Xj,i=ithrealization of instrumentj

1

Measurement statementi

Bias and Precision/Random uncertainties are combined with

root-sum-square (rss) method.

- Bias Uncertainty
Bias Uncertainty = Root-sum-square (RSS) of elemental error sources.

To the very least, it is the uncertainty of the instrument itself, e.g.,

- Precision Uncertainty
Report:

Single value:

Average value:

Measurement Statement as An Interval Estimate

Experimental Program:

Test VS Sample

Test:The word is associated with the evaluation of DRD/DRE, or r.

One Test = One Evaluation of DRE One r

Measurement, Reading, Sample: The word is associated with Xireading from the individual measurement system i.

One Sample = One Measurement of Xi One Xi

ST/SS

Single Test/Single Sample

Single

Single X Single r

Single r

Single r

ST/MS

Single Test/Multiple Sample

Single r

Multiple

Average X Single r

Single r

MT/SS

Multiple Test/Single Sample

Single

Average r

Single X Single r

Multiple r

MT/MS

Multiple Test/Multiple Sample

Multiple

Average X Single r

Multiple r

Average r

Average overrk

MT/SS

Average over(Xi)k

Average overrl

MT/MS

Reading/Sample kth

Test kth

ST/SS

ST/SS

ST/MS

ST/MS

Single Sample: Report

Multiple Samples: Report

Single Sample: Report

Multiple Samples: Report

Students t

Area = a/ 2

Measurement Statement

Some Uses of Uncertainty

- Interpretation of Experimental Result
- Comparing Theory and Experiment
- Comparing Two Models
- Industry

y

y

y

x

x

x

With uncertainty, at least we have some indications of how good – or precise – is the current experimental result.

Without uncertainty, we cannot evaluate how good – or precise - is the current experimental result.

Model A

Model A

y

y

y

Model A

x

x

x

With uncertainty, in this case we see that they are consistent (within the limit of the uncertainty of the current experimental result).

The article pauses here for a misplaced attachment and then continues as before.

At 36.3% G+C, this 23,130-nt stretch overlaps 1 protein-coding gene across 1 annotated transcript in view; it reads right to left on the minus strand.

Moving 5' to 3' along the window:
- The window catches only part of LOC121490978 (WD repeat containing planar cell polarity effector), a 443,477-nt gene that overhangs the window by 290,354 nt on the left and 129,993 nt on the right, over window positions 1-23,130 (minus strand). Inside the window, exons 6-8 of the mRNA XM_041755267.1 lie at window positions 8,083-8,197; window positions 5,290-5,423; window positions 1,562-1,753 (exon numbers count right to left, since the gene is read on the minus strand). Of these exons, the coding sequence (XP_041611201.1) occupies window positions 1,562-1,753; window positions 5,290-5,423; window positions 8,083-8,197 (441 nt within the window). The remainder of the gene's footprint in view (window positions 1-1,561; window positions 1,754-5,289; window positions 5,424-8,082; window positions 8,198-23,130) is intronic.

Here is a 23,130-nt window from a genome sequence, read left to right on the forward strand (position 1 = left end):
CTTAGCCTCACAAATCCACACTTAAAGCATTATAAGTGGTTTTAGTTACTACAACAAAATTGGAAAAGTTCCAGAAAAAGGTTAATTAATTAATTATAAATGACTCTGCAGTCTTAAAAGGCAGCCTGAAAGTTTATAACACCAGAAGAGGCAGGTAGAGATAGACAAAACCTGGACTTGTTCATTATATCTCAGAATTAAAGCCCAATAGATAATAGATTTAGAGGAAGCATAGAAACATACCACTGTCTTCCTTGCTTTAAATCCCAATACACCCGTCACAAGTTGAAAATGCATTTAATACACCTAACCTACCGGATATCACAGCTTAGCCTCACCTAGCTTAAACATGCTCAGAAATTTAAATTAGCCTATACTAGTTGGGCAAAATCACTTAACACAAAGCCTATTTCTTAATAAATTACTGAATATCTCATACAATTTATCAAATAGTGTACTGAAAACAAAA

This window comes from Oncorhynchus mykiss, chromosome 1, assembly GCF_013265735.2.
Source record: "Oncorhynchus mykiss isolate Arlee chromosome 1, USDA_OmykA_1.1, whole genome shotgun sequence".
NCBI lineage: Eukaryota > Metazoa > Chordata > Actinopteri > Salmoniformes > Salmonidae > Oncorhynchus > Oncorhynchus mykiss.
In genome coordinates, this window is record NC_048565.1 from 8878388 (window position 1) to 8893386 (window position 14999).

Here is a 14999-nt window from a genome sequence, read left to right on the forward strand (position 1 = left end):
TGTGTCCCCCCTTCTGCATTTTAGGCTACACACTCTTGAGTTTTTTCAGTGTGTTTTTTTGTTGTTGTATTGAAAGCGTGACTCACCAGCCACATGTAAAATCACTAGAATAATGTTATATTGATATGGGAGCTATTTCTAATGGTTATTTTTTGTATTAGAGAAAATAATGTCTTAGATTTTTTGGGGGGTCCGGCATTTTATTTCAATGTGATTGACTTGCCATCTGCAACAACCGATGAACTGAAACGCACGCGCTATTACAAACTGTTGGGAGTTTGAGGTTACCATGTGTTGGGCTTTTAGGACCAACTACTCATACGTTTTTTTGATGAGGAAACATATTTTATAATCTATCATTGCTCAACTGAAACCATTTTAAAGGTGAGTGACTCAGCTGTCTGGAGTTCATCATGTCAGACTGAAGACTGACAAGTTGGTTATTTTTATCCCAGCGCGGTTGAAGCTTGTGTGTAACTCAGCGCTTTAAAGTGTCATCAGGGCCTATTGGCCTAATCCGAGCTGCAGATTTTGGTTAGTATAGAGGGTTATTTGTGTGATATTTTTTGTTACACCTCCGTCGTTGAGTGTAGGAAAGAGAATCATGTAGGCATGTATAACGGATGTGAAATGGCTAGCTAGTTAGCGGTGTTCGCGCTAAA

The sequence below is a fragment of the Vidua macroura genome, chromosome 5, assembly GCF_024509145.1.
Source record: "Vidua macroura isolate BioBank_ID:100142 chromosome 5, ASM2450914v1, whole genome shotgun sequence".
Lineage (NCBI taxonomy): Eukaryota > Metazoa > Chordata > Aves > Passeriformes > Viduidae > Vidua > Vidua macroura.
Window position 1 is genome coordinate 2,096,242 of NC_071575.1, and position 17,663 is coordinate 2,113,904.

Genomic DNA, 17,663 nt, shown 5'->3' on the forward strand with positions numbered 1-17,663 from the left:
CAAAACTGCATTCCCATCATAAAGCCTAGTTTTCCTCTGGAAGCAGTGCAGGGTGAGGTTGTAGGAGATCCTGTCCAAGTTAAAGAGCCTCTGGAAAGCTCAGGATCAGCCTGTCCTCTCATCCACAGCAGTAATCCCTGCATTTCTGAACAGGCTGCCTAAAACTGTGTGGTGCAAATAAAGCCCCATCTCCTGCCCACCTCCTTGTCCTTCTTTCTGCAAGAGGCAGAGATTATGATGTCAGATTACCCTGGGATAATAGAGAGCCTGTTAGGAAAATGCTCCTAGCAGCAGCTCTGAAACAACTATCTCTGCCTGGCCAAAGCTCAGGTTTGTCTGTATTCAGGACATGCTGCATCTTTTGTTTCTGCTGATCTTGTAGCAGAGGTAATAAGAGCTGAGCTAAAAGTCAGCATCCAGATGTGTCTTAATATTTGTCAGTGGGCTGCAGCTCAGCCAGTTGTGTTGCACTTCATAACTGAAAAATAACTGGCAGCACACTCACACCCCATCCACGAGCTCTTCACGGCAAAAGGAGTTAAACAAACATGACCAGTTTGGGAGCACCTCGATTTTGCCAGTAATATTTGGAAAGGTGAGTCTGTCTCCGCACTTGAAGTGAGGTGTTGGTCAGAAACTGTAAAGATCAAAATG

Without uncertainty, we cannot compare whether or not the theoretical result is consistent with the experiment result.

- Note:
- Often a theoretical result requires constants that must – or should - be determined from experiment.
- As a result, there are uncertainty associated with a theoretical result also.
- Therefore, there should be error bars (though not shown here) associated with theoretical result also.

With uncertainty, in this case we see that they are not consistent (within the limit of the uncertainty of the current experimental result).

y

y

Model A

Model A

Model B

Model B

x

x

Without uncertainty of the experimental result,

we cannot differentiate which one, A or B, is better.

With uncertainty of the experimental result,

in this case we see that the performance of models A and B cannot be differentiated with the current experimental result.

- Would you like to know – roughly:
- How accurate (or uncertain) are the flowmeters at gas stations in Bangkok?
- Let’s say, you pay ~ 1,000 bahts/week 52,000 bahts / year.
- Is it + 10 % @ 95% CL,
- + 5 % @ 95% CL,
- + 1 % @ 95% CL,
- + 0.5 % @ 95% CL?
- Imagine, e.g., PTT who sells petrol/gas in billions of bahts.
- Since we cannot avoid this uncertainty – but we can try to minimize it, what would you do if you were, e.g., PTT, and you were uncertain ~ + 10%, + 5%, + 1%, + 0.5% ?